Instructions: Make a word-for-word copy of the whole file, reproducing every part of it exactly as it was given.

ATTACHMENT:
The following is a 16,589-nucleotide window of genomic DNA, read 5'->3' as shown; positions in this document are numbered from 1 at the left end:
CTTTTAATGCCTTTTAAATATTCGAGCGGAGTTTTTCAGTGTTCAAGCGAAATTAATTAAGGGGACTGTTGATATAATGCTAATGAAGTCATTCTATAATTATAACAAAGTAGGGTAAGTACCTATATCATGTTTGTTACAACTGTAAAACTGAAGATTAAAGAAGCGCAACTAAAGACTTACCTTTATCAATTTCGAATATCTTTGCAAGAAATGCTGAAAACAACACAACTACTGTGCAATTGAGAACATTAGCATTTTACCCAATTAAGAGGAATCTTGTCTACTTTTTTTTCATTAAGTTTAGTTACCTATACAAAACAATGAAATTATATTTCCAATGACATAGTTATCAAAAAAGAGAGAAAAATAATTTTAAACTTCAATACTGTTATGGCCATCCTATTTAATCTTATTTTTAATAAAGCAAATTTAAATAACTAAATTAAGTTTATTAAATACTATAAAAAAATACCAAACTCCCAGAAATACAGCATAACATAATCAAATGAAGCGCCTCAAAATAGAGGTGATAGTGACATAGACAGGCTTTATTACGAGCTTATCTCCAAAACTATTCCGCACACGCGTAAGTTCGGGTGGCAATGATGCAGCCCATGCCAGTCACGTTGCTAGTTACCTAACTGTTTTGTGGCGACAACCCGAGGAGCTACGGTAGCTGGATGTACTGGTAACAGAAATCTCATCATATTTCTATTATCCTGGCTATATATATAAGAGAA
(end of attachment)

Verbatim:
The following is a 16,589-nucleotide window of genomic DNA, read 5'->3' as shown; positions in this document are numbered from 1 at the left end:
CTTTTAATGCCTTTTAAATATTCGAGCGGAGTTTTTCAGTGTTCAAGCGAAATTAATTAAGGGGACTGTTGATATAATGCTAATGAAGTCATTCTATAATTATAACAAAGTAGGGTAAGTACCTATATCATGTTTGTTACAACTGTAAAACTGAAGATTAAAGAAGCGCAACTAAAGACTTACCTTTATCAATTTCGAATATCTTTGCAAGAAATGCTGAAAACAACACAACTACTGTGCAATTGAGAACATTAGCATTTTACCCAATTAAGAGGAATCTTGTCTACTTTTTTTTCATTAAGTTTAGTTACCTATACAAAACAATGAAATTATATTTCCAATGACATAGTTATCAAAAAAGAGAGAAAAATAATTTTAAACTTCAATACTGTTATGGCCATCCTATTTAATCTTATTTTTAATAAAGCAAATTTAAATAACTAAATTAAGTTTATTAAATACTATAAAAAAATACCAAACTCCCAGAAATACAGCATAACATAATCAAATGAAGCGCCTCAAAATAGAGGTGATAGTGACATAGACAGGCTTTATTACGAGCTTATCTCCAAAACTATTCCGCACACGCGTAAGTTCGGGTGGCAATGATGCAGCCCATGCCAGTCACGTTGCTAGTTACCTAACTGTTTTGTGGCGACAACCCGAGGAGCTACGGTAGCTGGATGTACTGGTAACAGAAATCTCATCATATTTCTATTATCCTGGCTATATATATAAGAGAA